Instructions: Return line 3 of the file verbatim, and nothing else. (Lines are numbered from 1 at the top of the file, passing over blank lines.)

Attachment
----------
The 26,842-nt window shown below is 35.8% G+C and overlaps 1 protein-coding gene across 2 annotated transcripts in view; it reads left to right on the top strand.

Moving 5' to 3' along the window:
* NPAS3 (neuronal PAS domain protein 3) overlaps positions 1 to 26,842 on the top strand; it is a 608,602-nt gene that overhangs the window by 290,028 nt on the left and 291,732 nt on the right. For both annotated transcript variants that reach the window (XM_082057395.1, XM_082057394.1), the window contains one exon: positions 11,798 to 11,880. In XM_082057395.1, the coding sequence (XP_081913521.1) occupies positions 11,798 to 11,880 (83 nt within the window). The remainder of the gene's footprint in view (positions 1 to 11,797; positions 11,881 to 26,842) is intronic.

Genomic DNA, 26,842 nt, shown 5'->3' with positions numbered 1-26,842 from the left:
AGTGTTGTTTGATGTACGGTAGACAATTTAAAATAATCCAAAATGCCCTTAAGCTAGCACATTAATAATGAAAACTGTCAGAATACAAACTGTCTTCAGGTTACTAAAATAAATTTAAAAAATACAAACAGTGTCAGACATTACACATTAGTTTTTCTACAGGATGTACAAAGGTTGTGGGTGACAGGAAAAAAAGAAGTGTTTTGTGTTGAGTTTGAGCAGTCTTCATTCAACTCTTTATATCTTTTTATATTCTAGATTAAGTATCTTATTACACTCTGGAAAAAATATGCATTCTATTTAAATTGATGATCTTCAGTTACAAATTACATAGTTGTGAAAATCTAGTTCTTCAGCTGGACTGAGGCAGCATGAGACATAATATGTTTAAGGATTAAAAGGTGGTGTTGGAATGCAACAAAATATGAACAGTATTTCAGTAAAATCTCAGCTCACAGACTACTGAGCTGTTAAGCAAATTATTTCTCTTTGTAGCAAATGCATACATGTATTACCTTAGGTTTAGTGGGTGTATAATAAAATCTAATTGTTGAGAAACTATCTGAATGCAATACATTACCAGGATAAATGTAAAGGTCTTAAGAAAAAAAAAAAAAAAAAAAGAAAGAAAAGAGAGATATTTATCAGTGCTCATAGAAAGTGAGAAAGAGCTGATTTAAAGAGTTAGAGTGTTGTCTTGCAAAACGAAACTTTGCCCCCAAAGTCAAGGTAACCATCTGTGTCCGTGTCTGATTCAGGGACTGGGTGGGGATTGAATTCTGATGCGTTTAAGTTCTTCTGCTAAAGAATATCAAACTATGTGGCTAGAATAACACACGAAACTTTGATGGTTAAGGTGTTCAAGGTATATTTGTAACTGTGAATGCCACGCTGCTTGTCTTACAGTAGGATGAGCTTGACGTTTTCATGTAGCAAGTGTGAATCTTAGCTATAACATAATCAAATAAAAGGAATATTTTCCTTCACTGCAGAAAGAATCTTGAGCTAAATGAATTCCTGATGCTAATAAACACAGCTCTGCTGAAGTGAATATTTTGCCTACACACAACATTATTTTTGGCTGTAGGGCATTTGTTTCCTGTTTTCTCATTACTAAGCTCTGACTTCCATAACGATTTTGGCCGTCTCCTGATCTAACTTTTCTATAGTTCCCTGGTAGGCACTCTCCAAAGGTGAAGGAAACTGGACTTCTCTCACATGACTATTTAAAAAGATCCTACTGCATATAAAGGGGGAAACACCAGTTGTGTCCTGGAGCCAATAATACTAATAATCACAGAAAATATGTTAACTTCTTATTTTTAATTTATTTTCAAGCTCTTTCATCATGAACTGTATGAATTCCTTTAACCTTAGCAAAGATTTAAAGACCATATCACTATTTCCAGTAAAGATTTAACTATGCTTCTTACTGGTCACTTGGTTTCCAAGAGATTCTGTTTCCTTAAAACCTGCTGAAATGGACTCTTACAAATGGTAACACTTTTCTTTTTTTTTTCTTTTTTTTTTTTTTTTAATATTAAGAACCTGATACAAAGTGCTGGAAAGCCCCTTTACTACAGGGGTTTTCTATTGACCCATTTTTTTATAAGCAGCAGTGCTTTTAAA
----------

* NPAS3 (neuronal PAS domain protein 3) overlaps positions 1 to 26,842 on the top strand; it is a 608,602-nt gene that overhangs the window by 290,028 nt on the left and 291,732 nt on the right. For both annotated transcript variants that reach the window (XM_082057395.1, XM_082057394.1), the window contains one exon: positions 11,798 to 11,880. In XM_082057395.1, the coding sequence (XP_081913521.1) occupies positions 11,798 to 11,880 (83 nt within the window). The remainder of the gene's footprint in view (positions 1 to 11,797; positions 11,881 to 26,842) is intronic.